It appears that cognitive therapy is good for treating mild to moderate depression, and in addition, good diet, exercise, and adequate sleep can all help to prevent or diminish the effects of depression.

While medication is also part of the answer to depression, it is not usually the whole answer, especially as it often takes time to become effective, and we should also understand that no medication – or therapy for that matter – can make us completely at ease in the world, since this world is not our ultimate home.

The book has a particularly revealing section on suicide. Dr Kheriaty discusses the phenomenon of people jumping off the Golden Gate bridge in San Francisco, of which very few survived. But those who did survive were interviewed, and all of them said that they regretted jumping, since during the four seconds it took to hit the water, they realised that all their problems were actually capable of solution.

There is also the impact on relatives and friends left behind by a person who has committed suicide. This can be absolutely devastating, and in his experience, “suicide is not something that family members and close friends eventually ‘get over’ in the same way that people can grieve over other forms of death and loss”.

The author cites new research into forgiveness therapy, which seems to show that many of the unhealed emotional wounds and conflicts which drive depression can be most effectively addressed through facilitating the process of forgiveness. That is, unresolved anger, bitterness or resentment can often lead to depression. As he says, it isn’t true that time, of itself, heals all wounds, and so a process of healing is necessary.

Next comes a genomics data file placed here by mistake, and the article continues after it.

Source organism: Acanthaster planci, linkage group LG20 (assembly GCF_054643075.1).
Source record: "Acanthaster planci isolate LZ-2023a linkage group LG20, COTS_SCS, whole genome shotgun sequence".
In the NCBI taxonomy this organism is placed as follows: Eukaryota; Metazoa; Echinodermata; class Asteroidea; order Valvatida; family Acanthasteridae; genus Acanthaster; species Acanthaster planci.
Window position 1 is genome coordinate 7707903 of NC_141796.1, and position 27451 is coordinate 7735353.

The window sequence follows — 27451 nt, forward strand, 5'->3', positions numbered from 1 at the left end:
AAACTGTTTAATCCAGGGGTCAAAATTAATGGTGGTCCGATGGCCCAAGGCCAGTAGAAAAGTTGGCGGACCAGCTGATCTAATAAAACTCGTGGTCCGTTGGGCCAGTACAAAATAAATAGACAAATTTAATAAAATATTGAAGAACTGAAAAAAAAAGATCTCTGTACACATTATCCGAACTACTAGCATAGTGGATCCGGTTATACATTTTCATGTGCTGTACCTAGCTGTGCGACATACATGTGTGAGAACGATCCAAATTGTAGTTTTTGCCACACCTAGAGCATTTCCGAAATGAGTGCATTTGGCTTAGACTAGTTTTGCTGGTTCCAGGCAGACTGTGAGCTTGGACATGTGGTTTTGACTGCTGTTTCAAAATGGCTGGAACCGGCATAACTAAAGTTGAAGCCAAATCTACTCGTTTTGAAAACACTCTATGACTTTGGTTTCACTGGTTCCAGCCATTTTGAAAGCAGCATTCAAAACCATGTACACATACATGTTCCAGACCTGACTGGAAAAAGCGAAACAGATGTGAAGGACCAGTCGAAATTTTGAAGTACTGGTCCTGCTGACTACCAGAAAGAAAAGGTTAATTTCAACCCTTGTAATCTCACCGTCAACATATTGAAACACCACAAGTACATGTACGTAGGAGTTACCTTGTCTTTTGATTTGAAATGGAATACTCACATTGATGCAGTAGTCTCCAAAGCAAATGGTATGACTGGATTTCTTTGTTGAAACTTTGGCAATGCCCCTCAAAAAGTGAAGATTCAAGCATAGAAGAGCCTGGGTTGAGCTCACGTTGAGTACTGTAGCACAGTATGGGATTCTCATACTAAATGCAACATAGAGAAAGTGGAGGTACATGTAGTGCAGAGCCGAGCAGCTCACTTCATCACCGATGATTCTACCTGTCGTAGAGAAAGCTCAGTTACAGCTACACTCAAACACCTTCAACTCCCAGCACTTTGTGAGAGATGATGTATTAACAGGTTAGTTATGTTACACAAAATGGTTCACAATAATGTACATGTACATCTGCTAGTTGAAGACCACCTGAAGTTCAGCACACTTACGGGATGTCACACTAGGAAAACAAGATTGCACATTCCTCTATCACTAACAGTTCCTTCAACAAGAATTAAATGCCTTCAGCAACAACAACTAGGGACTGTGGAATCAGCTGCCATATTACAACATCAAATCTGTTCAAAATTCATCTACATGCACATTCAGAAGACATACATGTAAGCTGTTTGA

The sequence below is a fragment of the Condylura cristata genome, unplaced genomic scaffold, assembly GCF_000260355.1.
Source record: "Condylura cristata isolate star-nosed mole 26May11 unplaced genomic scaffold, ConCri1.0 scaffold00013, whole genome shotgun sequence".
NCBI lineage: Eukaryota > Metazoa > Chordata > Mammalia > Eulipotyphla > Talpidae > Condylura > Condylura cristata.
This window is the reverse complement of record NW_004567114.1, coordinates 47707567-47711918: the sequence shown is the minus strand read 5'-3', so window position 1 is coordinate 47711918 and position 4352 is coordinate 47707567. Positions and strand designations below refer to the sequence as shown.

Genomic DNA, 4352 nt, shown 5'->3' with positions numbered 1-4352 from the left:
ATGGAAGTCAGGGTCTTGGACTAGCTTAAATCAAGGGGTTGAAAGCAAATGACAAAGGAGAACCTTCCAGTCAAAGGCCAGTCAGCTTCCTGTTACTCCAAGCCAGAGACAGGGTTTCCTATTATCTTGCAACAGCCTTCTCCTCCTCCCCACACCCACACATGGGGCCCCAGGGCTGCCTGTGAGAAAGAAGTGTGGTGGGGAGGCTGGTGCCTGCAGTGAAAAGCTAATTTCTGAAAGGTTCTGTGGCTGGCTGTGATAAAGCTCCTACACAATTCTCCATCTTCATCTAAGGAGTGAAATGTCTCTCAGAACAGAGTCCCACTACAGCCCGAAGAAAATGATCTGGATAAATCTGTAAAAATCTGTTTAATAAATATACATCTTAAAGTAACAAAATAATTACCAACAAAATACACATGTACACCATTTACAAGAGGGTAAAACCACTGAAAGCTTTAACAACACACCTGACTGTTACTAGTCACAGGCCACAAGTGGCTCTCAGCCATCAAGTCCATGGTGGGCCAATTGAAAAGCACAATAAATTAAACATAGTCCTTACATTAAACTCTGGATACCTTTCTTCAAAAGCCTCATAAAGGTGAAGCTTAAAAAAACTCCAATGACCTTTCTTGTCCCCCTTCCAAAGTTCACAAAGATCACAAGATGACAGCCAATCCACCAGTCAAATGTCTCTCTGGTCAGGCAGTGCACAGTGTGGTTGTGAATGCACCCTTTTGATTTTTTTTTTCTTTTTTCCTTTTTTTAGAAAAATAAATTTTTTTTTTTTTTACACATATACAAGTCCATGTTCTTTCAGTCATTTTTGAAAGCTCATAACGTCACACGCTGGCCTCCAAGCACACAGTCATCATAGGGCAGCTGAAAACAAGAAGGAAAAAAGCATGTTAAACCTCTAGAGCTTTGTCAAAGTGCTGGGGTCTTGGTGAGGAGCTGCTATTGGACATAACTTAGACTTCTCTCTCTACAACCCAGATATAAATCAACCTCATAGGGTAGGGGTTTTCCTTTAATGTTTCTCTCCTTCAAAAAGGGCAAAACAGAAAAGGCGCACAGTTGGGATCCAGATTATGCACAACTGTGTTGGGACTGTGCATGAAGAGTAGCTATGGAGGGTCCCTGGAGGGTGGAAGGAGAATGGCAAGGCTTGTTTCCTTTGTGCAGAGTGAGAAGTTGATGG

Dr Kheriaty sees one of our most important spiritual tasks as accepting the family, friends, job, and so on, wherein God has placed us – which he has done with good reason – rather than becoming unsettled and seeking pastures new unnecessarily, or continuing to have unrealistic expectations about life.

Similarly, becoming a workaholic invites depression, and we should rather strive to live a balanced life with proper rest and recreation, and adequate time for prayer.

On the other hand, it is important, too, to have meaningful work, and the author stresses the value of doing charitable works as an antidote to depression.

He particularly counsels mental prayer or meditation, especially “imaginative” meditation which utilises the emotions, as being a very effective form of prayer. Apart from the importance of spiritual reading, confession and spiritual direction, the author is insistent about the crucial nature of Mass as the centre of our spiritual lives.

It should be understood, though, that The Catholic Guide to Depression is for educational purposes only, and is not a self-help manual, nor a substitute for professional care. But having said that, since very many people do suffer from depression, it will undoubtedly be of great help to anyone so afflicted in understanding what they are going through, and also as regards seeking help.


Donal Anthony Foley is the author of a number of books on Marian apparitions, and maintains a related web site at